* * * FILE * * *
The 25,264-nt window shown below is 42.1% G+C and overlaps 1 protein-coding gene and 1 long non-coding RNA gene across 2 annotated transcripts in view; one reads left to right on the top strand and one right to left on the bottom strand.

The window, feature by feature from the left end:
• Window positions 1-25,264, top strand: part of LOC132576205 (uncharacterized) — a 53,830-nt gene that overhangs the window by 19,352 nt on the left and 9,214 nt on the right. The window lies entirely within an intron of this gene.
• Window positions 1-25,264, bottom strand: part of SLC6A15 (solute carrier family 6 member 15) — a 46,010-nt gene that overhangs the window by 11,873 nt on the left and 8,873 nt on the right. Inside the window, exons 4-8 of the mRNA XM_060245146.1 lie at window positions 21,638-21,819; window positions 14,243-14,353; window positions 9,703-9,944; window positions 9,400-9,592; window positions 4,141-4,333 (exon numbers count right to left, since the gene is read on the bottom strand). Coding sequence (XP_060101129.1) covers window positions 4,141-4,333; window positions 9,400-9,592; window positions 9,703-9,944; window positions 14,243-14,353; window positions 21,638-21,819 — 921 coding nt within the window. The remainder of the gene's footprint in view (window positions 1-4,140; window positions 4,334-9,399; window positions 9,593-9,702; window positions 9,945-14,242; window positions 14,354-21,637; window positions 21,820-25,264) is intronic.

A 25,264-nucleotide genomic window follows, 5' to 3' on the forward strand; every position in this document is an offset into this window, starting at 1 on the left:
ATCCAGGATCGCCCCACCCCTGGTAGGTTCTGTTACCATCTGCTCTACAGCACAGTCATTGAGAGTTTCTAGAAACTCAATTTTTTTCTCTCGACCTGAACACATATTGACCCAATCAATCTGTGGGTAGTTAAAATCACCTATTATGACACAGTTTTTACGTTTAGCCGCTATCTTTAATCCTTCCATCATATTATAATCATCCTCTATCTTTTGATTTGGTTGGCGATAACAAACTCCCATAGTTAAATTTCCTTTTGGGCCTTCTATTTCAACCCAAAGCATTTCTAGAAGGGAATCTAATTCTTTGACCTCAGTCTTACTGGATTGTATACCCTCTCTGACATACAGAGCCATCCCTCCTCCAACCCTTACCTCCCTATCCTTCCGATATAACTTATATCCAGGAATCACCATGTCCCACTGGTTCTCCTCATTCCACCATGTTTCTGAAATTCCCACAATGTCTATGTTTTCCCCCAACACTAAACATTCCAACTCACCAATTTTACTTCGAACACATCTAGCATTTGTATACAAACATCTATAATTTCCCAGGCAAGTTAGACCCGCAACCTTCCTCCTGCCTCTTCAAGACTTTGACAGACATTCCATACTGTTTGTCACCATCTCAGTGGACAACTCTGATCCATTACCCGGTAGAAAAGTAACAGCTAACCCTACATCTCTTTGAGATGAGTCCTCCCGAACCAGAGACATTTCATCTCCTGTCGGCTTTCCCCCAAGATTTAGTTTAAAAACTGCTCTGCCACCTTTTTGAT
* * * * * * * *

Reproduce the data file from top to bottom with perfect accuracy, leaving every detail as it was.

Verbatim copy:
The 25,264-nt window shown below is 42.1% G+C and overlaps 1 protein-coding gene and 1 long non-coding RNA gene across 2 annotated transcripts in view; one reads left to right on the top strand and one right to left on the bottom strand.

The window, feature by feature from the left end:
• Window positions 1-25,264, top strand: part of LOC132576205 (uncharacterized) — a 53,830-nt gene that overhangs the window by 19,352 nt on the left and 9,214 nt on the right. The window lies entirely within an intron of this gene.
• Window positions 1-25,264, bottom strand: part of SLC6A15 (solute carrier family 6 member 15) — a 46,010-nt gene that overhangs the window by 11,873 nt on the left and 8,873 nt on the right. Inside the window, exons 4-8 of the mRNA XM_060245146.1 lie at window positions 21,638-21,819; window positions 14,243-14,353; window positions 9,703-9,944; window positions 9,400-9,592; window positions 4,141-4,333 (exon numbers count right to left, since the gene is read on the bottom strand). Coding sequence (XP_060101129.1) covers window positions 4,141-4,333; window positions 9,400-9,592; window positions 9,703-9,944; window positions 14,243-14,353; window positions 21,638-21,819 — 921 coding nt within the window. The remainder of the gene's footprint in view (window positions 1-4,140; window positions 4,334-9,399; window positions 9,593-9,702; window positions 9,945-14,242; window positions 14,354-21,637; window positions 21,820-25,264) is intronic.

A 25,264-nucleotide genomic window follows, 5' to 3' on the forward strand; every position in this document is an offset into this window, starting at 1 on the left:
ATCCAGGATCGCCCCACCCCTGGTAGGTTCTGTTACCATCTGCTCTACAGCACAGTCATTGAGAGTTTCTAGAAACTCAATTTTTTTCTCTCGACCTGAACACATATTGACCCAATCAATCTGTGGGTAGTTAAAATCACCTATTATGACACAGTTTTTACGTTTAGCCGCTATCTTTAATCCTTCCATCATATTATAATCATCCTCTATCTTTTGATTTGGTTGGCGATAACAAACTCCCATAGTTAAATTTCCTTTTGGGCCTTCTATTTCAACCCAAAGCATTTCTAGAAGGGAATCTAATTCTTTGACCTCAGTCTTACTGGATTGTATACCCTCTCTGACATACAGAGCCATCCCTCCTCCAACCCTTACCTCCCTATCCTTCCGATATAACTTATATCCAGGAATCACCATGTCCCACTGGTTCTCCTCATTCCACCATGTTTCTGAAATTCCCACAATGTCTATGTTTTCCCCCAACACTAAACATTCCAACTCACCAATTTTACTTCGAACACATCTAGCATTTGTATACAAACATCTATAATTTCCCAGGCAAGTTAGACCCGCAACCTTCCTCCTGCCTCTTCAAGACTTTGACAGACATTCCATACTGTTTGTCACCATCTCAGTGGACAACTCTGATCCATTACCCGGTAGAAAAGTAACAGCTAACCCTACATCTCTTTGAGATGAGTCCTCCCGAACCAGAGACATTTCATCTCCTGTCGGCTTTCCCCCAAGATTTAGTTTAAAAACTGCTCTGCCACCTTTTTGAT